That may be considered as the wrath of the God or the result of our shameless messing with the Nature; you can weave any story on the basis of your faith, your conscious or your logical understanding. But whatever that was, that was one of the biggest tragedy of the Indian religious system. A strong desire to reach there, motivated thousands of pilgrims to overcome all the hassles and hurdles offered by a mountainous region. In June, the most prominent month for holy Char Dham Yatra in Uttarakhand, the spectacular Himalayan valleys were buzzing with thousands of pilgrims, but then a single tragedy changed everything. The lives of so many people changed suddenly in the blink of an eye. If anything remained intact, then that was the beauty of the Himalayas and the glory of the holy Kedar shrine. I did not have any personal connection with that tragedy. My closest connection was actually through a colleague only, whose life was badly affected due to that. However, since the tragedy of Kedar was the tragedy of the mankind, it was still a point of concern.
Three years after that tragedy , I didn’t have any inclination to reach Kedarnath shrine. But when the heart wander aimlessly, who knows what is there in the future? When there is less money in the pocket and no particular destination in the mind, then it’s always better to head towards the Himalayas. To spend few peaceful days in the Himalayas, you neither need a particular destination nor much money. I left my home with all these thoughts in the October of 2016, to spend few peaceful days, somewhere in Uttarakhand or Himachal Pradesh without aiming for any particular destination.
The first shock of this trip came at Kashmere Gate ISBT only. I was there after a gap of two years. The old, dirty terminal was replaced with a new, gleaming bus terminal. It looked like an airport terminal. Status of all the buses were available on the LCD Displays. The terminal had the neat and clean ticket counters for many state-run roadways buses to buy the tickets prior to boarding a bus.
Since I was still confused about my destination, I went straight to the bus platforms without buying a ticket. After walking around for a while, I boarded a bus to Haridwar. But, when that bus started moving, I saw another bus going to Guptkashi from the window. I made an instantaneous decision and within the next few minutes I was inside that bus to Guptkashi (Delhi to Guptkashi–> Approx 410 kms , 13 hours journey, Fare: Approx Rs. 550 per person, Oct 2016). My destination was cleared by then, the holy Kedar shrine of Lord Mahadeva, the same Kedar shrine that was completely destroyed by the rage of a river 3 years ago.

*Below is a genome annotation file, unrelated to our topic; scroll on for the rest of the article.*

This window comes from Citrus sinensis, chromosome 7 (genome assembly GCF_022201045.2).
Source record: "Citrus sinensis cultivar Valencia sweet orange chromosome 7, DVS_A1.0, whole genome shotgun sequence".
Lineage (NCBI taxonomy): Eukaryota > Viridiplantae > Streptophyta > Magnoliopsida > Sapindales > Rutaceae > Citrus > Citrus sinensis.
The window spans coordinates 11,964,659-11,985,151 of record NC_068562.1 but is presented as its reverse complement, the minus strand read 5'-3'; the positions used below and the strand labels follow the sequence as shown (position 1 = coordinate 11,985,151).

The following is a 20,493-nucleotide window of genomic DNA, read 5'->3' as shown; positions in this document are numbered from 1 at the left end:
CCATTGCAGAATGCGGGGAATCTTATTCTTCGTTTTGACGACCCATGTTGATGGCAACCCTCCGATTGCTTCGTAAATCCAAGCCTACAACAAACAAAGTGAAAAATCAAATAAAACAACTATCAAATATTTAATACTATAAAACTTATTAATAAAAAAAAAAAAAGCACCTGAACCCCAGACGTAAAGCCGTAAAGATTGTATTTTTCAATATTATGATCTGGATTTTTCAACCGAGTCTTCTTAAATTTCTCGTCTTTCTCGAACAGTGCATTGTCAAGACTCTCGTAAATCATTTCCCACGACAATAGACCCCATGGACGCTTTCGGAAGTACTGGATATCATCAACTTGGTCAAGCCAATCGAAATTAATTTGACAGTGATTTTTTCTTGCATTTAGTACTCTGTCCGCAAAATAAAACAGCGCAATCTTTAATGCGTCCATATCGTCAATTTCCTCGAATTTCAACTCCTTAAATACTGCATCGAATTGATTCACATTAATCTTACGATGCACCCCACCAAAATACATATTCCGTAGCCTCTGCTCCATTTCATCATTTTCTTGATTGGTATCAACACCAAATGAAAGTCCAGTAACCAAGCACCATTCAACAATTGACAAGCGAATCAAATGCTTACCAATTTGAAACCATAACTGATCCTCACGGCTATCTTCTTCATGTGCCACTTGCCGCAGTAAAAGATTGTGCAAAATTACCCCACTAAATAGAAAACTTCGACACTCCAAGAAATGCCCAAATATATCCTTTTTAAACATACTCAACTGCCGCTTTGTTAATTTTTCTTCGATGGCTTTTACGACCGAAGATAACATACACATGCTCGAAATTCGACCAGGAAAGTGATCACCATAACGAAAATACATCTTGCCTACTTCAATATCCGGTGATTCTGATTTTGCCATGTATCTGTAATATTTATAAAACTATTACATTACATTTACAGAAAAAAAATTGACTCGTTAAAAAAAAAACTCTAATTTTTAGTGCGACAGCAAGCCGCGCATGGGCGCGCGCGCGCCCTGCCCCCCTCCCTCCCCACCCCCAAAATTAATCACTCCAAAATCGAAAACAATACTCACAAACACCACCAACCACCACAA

The bus departed from Delhi at around 08.00 PM. It was supposed to make a long duration halt in Rishikesh for 1-1.30 hours. Actually, the public buses of Uttarakhand Roadways; that were earlier operated to the places like Guptkashi, Karnaprayag, Gopeshwar, Uttarkashi etc from Rishikesh, are now extended upto Delhi. All of these buses depart from Delhi at around 08.00 PM and reach Rishikesh at 03.30 AM approximately. After one hour halt at Rishikesh, they again depart simultaneously for the onward journey. It means, if you catch a bus to Gopeshwar or Karnaprayag or Guptkashi from Delhi, they almost run parallel upto Srinagar.
I already travelled on that route few times earlier, so I had no particular interest on the route upto Rudraprayag. I remained sleepy in part of the journey till Rudraprayag. After Rudraprayag, the road along the Mandakini River, towards Augustayamuni , Kund and Guptkashi was completely new to me. The Mandakini river was flowing quietly along the road, the atmosphere was slight cold and on the opposite bank of the river, the small villages, the green fields and the mountains with dense forest covers were enhancing the surrounding beauty. I looked at the calm, serene flow of the river and tried to find out some traces of that 3 years old tragedy. Three years later, the life appeared very normal in that area. The children were going to the school and the market was slowly gaining the pace. The eroded mountains along the river and some broken bridges were the only visible traces of that tragedy, but the life had learnt to move forward with the time.
Finally, the bus journey came to an end and I reached Guptkashi by 11.00 AM. Lot of vehicles were available there for the onward journey to Phata or Sonprayag. But, I was looking for a direct vehicle to Gaurikund, the starting point of the trek to Kedarnath Temple. Most of the people travel to Sonprayag by a shared jeep or bus and then catch another shared jeep for onward travel to Gaurikund. It is possible to start the trek from Sonprayag also, but it adds 5 kms extra in the trekking distance and the route between Sonprayag and Gaurikund is not so attractive. After waiting for 30 minutes, I finally boarded a direct shared jeep to Gaurikund (30 kms, 1 hour journey, Fare: Rs.50 per person, Oct 2016).